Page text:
"Almost every culture on earth has drink, and where there's drink there's drunkenness. But in every age and in every place drunkenness is a little bit different. It can be religious, it can be sexual, it can be the duty of kings or the relief of peasants. It can be an offering to the ancestors, or a way of marking the end of a day's work. It can send you to sleep, or send you into battle. A Brief History of Drunkenness traces humankind's love affair with booze from our primate ancestors through to Prohibition and modern Japanese Nomikai. On the way, learn about the Neolithic Shamans, who drank to communicate with the spirit world (no pun intended), marvel at the beer King Midas was buried with, and attempt to resist the urge to try the Aztecs' alcoholic hot chocolate. From Australia's only military coup - the Rum Rebellion - to the gin epidemic of eighteenth-century London, Forsyth elegantly presents a history of the world at its inebriated best."--Publisher's description.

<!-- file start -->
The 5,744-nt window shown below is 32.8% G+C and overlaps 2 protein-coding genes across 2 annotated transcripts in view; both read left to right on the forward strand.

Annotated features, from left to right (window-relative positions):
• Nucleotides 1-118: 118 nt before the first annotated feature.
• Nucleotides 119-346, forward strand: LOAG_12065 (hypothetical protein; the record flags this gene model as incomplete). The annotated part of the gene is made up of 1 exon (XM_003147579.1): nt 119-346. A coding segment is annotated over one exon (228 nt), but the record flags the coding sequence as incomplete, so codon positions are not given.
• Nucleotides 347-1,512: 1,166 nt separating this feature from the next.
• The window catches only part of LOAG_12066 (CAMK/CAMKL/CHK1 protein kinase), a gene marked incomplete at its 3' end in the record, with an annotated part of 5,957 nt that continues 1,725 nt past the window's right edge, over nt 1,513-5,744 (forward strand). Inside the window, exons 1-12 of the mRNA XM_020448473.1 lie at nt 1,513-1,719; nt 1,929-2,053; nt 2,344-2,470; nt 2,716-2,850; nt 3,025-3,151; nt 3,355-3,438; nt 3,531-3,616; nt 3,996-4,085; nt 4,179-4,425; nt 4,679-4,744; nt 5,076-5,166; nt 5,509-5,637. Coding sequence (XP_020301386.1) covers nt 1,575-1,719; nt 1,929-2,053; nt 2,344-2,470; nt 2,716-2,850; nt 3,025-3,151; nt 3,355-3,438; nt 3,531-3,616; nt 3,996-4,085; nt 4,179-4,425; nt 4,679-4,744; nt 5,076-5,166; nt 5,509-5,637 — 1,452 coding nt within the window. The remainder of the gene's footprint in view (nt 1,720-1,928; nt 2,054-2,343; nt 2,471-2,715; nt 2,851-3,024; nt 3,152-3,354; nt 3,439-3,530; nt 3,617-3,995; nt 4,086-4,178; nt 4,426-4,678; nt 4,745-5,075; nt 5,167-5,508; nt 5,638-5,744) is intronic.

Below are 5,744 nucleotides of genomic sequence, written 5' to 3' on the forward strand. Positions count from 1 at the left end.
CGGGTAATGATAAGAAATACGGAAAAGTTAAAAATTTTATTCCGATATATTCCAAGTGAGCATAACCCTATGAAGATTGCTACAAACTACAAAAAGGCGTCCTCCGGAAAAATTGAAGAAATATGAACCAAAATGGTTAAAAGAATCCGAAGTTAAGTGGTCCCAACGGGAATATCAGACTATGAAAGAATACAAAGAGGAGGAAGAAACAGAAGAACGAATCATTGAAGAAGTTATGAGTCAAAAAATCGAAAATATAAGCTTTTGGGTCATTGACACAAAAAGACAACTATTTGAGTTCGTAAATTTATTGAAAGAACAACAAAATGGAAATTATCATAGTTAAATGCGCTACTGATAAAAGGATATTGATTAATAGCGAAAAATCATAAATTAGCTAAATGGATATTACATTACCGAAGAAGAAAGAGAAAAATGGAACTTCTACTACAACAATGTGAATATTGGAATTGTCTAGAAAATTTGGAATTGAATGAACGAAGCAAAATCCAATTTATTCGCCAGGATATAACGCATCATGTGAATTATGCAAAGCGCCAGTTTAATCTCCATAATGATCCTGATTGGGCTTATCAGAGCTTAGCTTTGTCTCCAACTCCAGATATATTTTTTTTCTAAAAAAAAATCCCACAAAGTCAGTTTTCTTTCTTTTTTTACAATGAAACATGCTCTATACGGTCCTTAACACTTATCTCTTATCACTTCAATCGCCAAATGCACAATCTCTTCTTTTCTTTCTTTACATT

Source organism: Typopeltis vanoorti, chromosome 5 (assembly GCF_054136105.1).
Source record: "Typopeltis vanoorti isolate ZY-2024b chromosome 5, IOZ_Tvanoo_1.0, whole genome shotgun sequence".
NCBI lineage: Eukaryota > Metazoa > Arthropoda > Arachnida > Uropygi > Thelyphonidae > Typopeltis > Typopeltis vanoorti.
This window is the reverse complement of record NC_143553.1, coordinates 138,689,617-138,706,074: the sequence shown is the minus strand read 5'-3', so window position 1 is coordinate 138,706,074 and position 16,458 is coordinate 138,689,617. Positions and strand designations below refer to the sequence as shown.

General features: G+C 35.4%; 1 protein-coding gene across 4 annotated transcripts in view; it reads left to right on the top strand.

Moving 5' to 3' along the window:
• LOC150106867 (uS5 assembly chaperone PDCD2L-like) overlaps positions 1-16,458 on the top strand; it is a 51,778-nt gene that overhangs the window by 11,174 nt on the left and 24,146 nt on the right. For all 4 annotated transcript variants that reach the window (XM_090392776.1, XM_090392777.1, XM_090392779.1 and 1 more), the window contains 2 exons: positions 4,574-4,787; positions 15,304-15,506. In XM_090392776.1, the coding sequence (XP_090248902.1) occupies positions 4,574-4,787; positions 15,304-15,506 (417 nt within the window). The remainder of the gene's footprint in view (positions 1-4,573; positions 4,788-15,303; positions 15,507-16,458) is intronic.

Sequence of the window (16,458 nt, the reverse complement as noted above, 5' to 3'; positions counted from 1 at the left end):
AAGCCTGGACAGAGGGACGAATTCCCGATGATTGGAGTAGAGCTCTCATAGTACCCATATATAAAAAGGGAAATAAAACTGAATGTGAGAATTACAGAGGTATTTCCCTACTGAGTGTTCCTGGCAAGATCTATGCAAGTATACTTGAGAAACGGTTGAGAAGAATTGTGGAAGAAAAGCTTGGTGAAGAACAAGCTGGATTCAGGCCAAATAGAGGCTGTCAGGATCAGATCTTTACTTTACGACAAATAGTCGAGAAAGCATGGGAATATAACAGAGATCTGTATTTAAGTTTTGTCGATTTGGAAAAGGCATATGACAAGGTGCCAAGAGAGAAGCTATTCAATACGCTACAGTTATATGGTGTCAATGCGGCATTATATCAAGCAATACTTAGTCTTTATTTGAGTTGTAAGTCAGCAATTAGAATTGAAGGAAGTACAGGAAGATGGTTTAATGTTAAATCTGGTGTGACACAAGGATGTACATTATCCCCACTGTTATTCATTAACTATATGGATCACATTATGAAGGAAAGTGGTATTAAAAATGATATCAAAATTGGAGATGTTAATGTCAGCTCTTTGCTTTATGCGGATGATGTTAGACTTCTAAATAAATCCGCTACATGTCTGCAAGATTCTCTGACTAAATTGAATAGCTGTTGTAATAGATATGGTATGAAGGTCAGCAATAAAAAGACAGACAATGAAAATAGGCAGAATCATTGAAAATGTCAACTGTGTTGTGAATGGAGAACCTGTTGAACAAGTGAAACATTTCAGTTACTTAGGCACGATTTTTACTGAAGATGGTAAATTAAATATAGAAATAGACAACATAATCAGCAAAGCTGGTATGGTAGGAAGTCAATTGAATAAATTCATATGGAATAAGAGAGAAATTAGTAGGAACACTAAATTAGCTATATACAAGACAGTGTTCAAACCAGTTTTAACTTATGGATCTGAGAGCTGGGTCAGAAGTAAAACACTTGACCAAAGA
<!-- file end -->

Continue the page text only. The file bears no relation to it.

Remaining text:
Introduction Evolution The prehistory of drinking Sumerian Bars Ancient Egypt The Greek symposium Ancient Chinese drinking The Bible The Roman convivium The Dark Ages Drinking in the Middle East The Viking sumbl The Medieval alehouse The Aztecs The Gin craze Australia The WIld West saloon Russia Prohibition Epilogue.
"Originally published in Great Britain by Viking, an imprint of Penguin Random House UK, London, in 2017."--Title page verso. Includes bibliographical references and index.